The Mamans Autour de D.C. (MADC) conversation group is another unique initiative in the United States. When Stéphanie Kamaruzzaman followed her husband to the U.S. capital in 2001, she felt “quite lost.” Speaking to us at the Paris in Town café in Bethesda, she remembers that “there was very little information or help online.” With 25 other moms, she created a Google group. “Our objective was to help each other out, stay connected, and meet other French women. We had no budget to speak of, and grew thanks to word-of-mouth.” The organization has since become a hugely popular network focused on mutual help, exchanges, and conversations on all sorts of topics, including politics. “The group was really useful during Covid, for finding information about which tests to do before taking the plane, for example,” says Stéphanie Kamaruzzaman, a former consular advisor. Today, MADC has some 3,000 members, and not just mothers.
Culture, Philanthropy, and French Classes
Washington is less of a dream destination than San Francisco or New York. The federal capital has a reputation for being an austere, provincial city, yet it has transformed over the last 20 years. “There is a whole host of new neighborhoods and fantastic restaurants ,” says Eve Chauchard, who moved there more than 15 years ago. “I really love D.C. It’s a human-sized city with lots of green spaces and all the advantages of a capital’s culture scene. There are multiple museums, most of which are free, and I can go to three concerts a day without having to reserve months in advance! We aren’t Manhattan, but it’s far from being a boring place to live!” Even Emmanuel Macron has been here twice! In early December, during his last state visit, he almost bumped into singer Stromae, who was performing a sold-out gig in one of the city’s music venues. “We have everything we need here,” says Eve Chauchard, president of the Comité Tricolore, a federation of French and Francophile organizations. Demonstrating the energy of the French community, it now has 24 members – including Washington Accueil, the local Alliance Française, a pétanque club, and an Alsace association – and organizes annual events such as en plein air lunches and Bastille Day celebrations, the profits from which are used to help families in need.
The Comité Tricolore also works with the French embassy to support Friendship Place, a charity that cares for homeless people. Founded by American volunteers more than 30 years ago, it has been directed since 2006 by Jean-Michel Giraud, a pillar of the French community in Washington. Under his guidance, the organization has continued to grow and is now a major player in the region. When the current director first arrived, the charity only worked to find homes for single adults who had not consumed drugs or alcohol for at least six months. This rule meant that many homeless people were not eligible for help. Jean-Michel Giraud and his team developed the model to make it more inclusive. “We focus on people and their independence. The leases are in their names and they are responsible for their homes,” he says. Driven by this pioneering approach, Friendship Place slowly expanded its rehousing offering to families and veterans, and has also provided employment services since the 2008 financial crisis. “Other aid programs first offer training, followed by work. We reversed the order by helping people to find a job quickly to stop them from falling down the social ladder. Once they start working again, they regain self-confidence and are able to take on training courses.” This is another new philosophy which Jean-Michel Giraud, who is specialized in psychiatric reeducation, is trying to promote. Friendship Place has helped 35,000 people since 1991 – including 4,200 in 2022 – and its renowned model is now being replicated elsewhere.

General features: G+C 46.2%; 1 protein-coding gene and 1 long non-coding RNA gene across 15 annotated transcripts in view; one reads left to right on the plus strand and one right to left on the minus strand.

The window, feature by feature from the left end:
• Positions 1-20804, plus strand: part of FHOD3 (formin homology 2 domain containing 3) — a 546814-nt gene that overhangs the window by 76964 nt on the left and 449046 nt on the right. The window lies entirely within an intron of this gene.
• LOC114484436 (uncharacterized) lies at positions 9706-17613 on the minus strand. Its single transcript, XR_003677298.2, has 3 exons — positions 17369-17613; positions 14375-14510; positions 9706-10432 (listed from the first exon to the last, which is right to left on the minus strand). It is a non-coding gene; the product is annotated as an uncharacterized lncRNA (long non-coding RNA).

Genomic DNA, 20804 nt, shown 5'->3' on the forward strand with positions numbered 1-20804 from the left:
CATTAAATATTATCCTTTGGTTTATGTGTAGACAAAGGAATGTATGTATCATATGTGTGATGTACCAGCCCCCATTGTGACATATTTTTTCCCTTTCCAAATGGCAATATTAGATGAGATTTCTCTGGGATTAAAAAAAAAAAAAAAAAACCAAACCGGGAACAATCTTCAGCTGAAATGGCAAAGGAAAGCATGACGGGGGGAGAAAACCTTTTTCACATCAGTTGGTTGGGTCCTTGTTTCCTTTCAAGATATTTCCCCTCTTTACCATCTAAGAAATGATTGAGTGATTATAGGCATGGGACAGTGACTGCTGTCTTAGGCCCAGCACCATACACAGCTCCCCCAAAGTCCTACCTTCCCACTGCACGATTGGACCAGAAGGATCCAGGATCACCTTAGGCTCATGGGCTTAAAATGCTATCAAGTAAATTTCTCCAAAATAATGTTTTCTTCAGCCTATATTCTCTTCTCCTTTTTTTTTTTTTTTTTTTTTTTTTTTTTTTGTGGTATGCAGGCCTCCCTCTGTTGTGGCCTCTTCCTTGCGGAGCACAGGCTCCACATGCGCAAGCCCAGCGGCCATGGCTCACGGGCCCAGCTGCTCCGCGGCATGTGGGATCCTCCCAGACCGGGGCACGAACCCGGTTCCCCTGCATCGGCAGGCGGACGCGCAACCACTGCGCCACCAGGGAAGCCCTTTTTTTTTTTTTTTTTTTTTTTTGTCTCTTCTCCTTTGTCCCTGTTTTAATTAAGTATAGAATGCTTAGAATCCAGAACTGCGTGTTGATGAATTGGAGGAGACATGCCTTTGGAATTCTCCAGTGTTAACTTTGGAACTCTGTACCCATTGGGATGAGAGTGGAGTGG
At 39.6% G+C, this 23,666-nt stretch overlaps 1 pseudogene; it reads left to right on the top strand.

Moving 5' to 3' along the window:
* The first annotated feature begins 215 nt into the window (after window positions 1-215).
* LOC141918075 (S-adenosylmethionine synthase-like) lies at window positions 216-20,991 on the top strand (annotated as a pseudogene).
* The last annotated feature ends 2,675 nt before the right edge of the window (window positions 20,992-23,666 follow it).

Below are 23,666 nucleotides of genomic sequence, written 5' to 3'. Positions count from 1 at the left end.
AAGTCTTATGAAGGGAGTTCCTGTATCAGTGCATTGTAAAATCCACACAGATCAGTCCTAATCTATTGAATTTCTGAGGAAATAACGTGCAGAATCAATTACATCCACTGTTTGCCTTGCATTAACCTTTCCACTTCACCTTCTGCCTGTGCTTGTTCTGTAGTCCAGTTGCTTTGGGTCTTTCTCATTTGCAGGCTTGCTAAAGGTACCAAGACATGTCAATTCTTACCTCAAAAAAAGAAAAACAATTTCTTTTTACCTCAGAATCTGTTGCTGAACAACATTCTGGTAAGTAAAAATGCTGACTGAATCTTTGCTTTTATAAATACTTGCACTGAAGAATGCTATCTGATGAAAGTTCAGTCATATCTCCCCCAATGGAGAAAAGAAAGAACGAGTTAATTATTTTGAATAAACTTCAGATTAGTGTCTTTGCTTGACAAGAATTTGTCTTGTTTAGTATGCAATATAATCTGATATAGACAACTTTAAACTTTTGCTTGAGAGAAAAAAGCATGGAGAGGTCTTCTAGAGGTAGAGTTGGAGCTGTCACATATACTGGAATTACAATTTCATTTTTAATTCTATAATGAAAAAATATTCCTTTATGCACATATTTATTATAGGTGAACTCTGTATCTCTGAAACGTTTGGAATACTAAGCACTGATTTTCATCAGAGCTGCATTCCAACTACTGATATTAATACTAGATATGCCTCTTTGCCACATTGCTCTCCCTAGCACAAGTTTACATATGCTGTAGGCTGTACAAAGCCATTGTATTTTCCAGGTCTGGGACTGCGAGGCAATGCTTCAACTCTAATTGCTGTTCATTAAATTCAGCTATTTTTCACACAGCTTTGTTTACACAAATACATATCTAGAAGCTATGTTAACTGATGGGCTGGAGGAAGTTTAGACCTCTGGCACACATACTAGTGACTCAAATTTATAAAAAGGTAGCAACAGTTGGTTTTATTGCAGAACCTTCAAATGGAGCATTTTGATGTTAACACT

Many expats have moved to Washington and never left. This is what happened to Nadine Robert, who arrived 20 years ago with three young children. One of the first challenges was to continue teaching her kids French. She tried everything, including home schooling using cassette tapes created by the CNED, a French government-led distance learning platform. However, this method failed to motivate her family, and the service took too long to return their graded homework. She then bought a Bled grammar textbook and tried to immerse her children in the joys of the subjunctive tense – with little success – before hiring an expensive tutor. Finally, with four other families, she decided to launch Saturday classes, mimicking the German model, which is a solution also used by people of other nationalities with children in the American school system. “I wanted my little ones to discover their country’s literature, culture, and language,” says Nadine Robert. People dismissed her, saying that she would never be able to create a program equivalent to a French third- or sixth-grade class. But they underestimated this former attorney. In 2013, My French Classes opened with 68 students from kindergarten to seventh grade. Today, there are more than 400 pupils across all grades up to the end of high school, making it one of the biggest organizations of its kind in the United States. “I had no experience, but I ended up as a school principal,” says Nadine Robert. “I wasn’t planning on it. I had three children and a job, but I put my all into it because I wanted to create a comprehensive project that I could be proud of.” When asked what she misses about France in Washington, she replies with a smile: “Nothing! I’ve recreated everything we didn’t have.”